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Thursday, June 25, 2009

Hispanic teens make up half of pregnancies

Half of teen pregnancies in Larimer County among Hispanics
BY HALLIE WOODS • Coloradoan.com • June 21, 2009

Half of all teenage pregnancies in Larimer County between 2005 and 2007 occurred among the female Hispanic population, and officials say cultural differences may be a contributing factor.

From 2005 to 2007, 126 of the 251 pregnancies in women ages 15 to 17 occurred within the female Hispanic population in Larimer County. Hispanics make up 10 percent of the population in Larimer County.

The birth rate for Hispanic teenagers in that time period was 67.7 to 71.3 per 1,000, and 8.6 per 1,000 for non-Hispanics, according to data compiled by the Healthier Communities Coalition of Larimer County.

The rate is above the state of Colorado's numbers, at 65.5 per 1,000 births.

Experts say there isn't a solid body of research to pinpoint causes, but they know a variety of issues can play a part in the large number of Hispanic teen pregnancies.

"Teen pregnancy for all populations is really a complex issue; there isn't one single answer," said Kori Wilford, health educator for the Larimer County Department of Health and Environment. "Really, teen pregnancy really runs across all classes and all ethnicities."

Larimer County isn't isolated in this phenomenon - 53 percent of Hispanic females get pregnant at least once before they reach 20, which is two times the national average, according to the National Campaign to Prevent Teen and Unplanned Pregnancy.

Some target cultural family values and an emphasis on motherhood as one of the possible explanations, said Sarah Killoren, a post-doctoral research associate at CSU who has focused her area of study on Hispanic sexuality.

How parents enforce values or what kind of emphasis they put on avoiding teen pregnancy can also help determine teen pregnancy rates, said Lise Youngblade, head of the department of human development and family studies at Colorado State University.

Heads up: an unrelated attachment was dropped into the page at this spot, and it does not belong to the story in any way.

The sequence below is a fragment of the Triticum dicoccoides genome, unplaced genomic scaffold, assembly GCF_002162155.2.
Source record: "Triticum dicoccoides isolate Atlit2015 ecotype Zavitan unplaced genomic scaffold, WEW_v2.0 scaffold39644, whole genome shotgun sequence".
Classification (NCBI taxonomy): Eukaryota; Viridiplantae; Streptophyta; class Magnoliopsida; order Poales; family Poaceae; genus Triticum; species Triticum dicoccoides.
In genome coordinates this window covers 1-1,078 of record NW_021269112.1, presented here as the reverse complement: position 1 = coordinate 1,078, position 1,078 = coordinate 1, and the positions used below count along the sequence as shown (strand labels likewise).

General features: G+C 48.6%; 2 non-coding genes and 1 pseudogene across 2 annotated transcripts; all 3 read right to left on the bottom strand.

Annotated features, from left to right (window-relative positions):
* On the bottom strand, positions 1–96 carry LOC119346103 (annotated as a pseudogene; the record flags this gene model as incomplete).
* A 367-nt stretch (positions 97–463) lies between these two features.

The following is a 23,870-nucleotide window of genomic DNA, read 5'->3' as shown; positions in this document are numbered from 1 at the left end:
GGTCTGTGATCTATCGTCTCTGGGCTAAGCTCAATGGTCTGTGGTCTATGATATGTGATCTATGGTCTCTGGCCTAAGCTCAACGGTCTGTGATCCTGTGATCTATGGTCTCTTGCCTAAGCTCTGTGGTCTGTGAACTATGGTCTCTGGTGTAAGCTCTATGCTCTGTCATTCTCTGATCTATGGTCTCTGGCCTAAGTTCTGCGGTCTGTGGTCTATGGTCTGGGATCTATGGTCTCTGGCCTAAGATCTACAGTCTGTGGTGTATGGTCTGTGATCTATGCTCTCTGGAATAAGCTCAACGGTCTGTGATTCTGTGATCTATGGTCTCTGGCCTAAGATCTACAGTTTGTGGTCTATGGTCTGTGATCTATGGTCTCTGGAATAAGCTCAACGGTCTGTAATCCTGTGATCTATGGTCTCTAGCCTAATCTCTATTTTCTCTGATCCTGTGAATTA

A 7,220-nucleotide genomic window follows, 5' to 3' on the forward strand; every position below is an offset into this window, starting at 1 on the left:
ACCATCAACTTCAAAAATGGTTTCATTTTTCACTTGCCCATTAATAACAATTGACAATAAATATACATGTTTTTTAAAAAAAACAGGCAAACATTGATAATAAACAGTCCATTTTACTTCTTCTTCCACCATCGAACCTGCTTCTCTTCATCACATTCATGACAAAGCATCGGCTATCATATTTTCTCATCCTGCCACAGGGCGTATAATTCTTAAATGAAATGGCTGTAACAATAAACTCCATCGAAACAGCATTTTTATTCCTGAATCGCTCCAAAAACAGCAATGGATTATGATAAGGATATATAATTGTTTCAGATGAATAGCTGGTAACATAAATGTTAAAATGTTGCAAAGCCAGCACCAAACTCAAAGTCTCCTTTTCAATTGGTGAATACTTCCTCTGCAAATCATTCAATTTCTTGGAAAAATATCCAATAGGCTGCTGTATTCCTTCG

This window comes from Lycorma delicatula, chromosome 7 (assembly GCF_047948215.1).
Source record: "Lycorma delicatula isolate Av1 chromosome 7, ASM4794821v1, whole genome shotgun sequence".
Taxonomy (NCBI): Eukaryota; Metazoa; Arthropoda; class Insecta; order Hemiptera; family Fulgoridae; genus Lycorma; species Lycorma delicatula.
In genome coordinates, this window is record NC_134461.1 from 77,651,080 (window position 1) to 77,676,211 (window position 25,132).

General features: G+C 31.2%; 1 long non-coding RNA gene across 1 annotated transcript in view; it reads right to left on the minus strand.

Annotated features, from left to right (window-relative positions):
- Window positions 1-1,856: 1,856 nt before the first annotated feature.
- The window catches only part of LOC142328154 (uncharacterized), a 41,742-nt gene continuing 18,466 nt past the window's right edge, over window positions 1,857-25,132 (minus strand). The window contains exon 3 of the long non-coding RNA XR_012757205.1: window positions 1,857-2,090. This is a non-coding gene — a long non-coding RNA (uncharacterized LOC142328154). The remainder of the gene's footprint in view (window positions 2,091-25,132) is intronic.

A 2000 study based on census data found that the birth rate for non-U.S.-born Hispanic teens was twice the rate of U.S.-born Hispanic teens.

"It could just be the values that they are bringing with them that are just more traditional," Killoren said. "Coming to a new place, you would expect the strongest influence of that first generation to be the culture of origin."
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A difference in the use of contraception could also be a contributor to high pregnancy rates.

Approximately 50 percent of female Hispanic girls ages 15 to 17 reported using a condom during their last sexual encounter, compared with 56 percent of Caucasian females and 62 percent of black female teenagers, reports the National Campaign.

"(Hispanics) are less likely to use contraception, and that can be for religious reasons or power differentials within the couples," Killoren said. "Some females are not comfortable asking to use contraception."

Killoren said that though some methods of intervention and prevention have proved successful in the Hispanic population, there is no single approach that will reach any specific population.

"Because there is so much diversity among Latinos, it really is necessary to direct these specifically to Latino sub-groups," she said.

Wilford added, however, that family communication seems to be a very effective tool in cutting back teen pregnancies across a variety of cultures.

"It's important to educate the whole family why it's important to talk about sex," she said.

A difference in the use of contraception could also be a contributor to high pregnancy rates.

Approximately 50 percent of female Hispanic girls ages 15 to 17 reported using a condom during their last sexual encounter, compared with 56 percent of Caucasian females and 62 percent of black female teenagers, reports the National Campaign.

"(Hispanics) are less likely to use contraception, and that can be for religious reasons or power differentials within the couples," Killoren said. "Some females are not comfortable asking to use contraception."

Killoren said that though some methods of intervention and prevention have proved successful in the Hispanic population, there is no single approach that will reach any specific population.

"Because there is so much diversity among Latinos, it really is necessary to direct these specifically to Latino sub-groups," she said.

Wilford added, however, that family communication seems to be a very effective tool in cutting back teen pregnancies across a variety of cultures.

"It's important to educate the whole family why it's important to talk about sex," she said.

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